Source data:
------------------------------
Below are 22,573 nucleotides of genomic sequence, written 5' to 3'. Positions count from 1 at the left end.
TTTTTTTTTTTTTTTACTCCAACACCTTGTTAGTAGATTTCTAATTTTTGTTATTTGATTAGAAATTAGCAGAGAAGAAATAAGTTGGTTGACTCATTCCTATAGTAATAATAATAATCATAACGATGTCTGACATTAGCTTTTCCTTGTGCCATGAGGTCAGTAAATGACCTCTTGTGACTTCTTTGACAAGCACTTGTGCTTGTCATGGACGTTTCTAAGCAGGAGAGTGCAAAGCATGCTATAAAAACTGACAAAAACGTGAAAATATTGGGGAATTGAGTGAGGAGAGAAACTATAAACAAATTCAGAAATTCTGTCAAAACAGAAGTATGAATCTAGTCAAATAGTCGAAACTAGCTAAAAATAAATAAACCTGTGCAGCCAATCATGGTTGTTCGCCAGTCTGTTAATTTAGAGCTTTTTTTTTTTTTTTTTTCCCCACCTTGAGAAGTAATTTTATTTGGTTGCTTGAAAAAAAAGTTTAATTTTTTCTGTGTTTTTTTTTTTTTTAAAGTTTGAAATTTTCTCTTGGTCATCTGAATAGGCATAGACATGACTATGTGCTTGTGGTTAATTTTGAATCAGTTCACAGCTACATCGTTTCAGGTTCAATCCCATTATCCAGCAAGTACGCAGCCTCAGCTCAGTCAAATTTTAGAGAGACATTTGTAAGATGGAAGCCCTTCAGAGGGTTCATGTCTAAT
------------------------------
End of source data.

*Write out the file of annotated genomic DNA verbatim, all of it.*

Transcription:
Below are 22,573 nucleotides of genomic sequence, written 5' to 3'. Positions count from 1 at the left end.
TTTTTTTTTTTTTTTACTCCAACACCTTGTTAGTAGATTTCTAATTTTTGTTATTTGATTAGAAATTAGCAGAGAAGAAATAAGTTGGTTGACTCATTCCTATAGTAATAATAATAATCATAACGATGTCTGACATTAGCTTTTCCTTGTGCCATGAGGTCAGTAAATGACCTCTTGTGACTTCTTTGACAAGCACTTGTGCTTGTCATGGACGTTTCTAAGCAGGAGAGTGCAAAGCATGCTATAAAAACTGACAAAAACGTGAAAATATTGGGGAATTGAGTGAGGAGAGAAACTATAAACAAATTCAGAAATTCTGTCAAAACAGAAGTATGAATCTAGTCAAATAGTCGAAACTAGCTAAAAATAAATAAACCTGTGCAGCCAATCATGGTTGTTCGCCAGTCTGTTAATTTAGAGCTTTTTTTTTTTTTTTTTTCCCCACCTTGAGAAGTAATTTTATTTGGTTGCTTGAAAAAAAAGTTTAATTTTTTCTGTGTTTTTTTTTTTTTTAAAGTTTGAAATTTTCTCTTGGTCATCTGAATAGGCATAGACATGACTATGTGCTTGTGGTTAATTTTGAATCAGTTCACAGCTACATCGTTTCAGGTTCAATCCCATTATCCAGCAAGTACGCAGCCTCAGCTCAGTCAAATTTTAGAGAGACATTTGTAAGATGGAAGCCCTTCAGAGGGTTCATGTCTAAT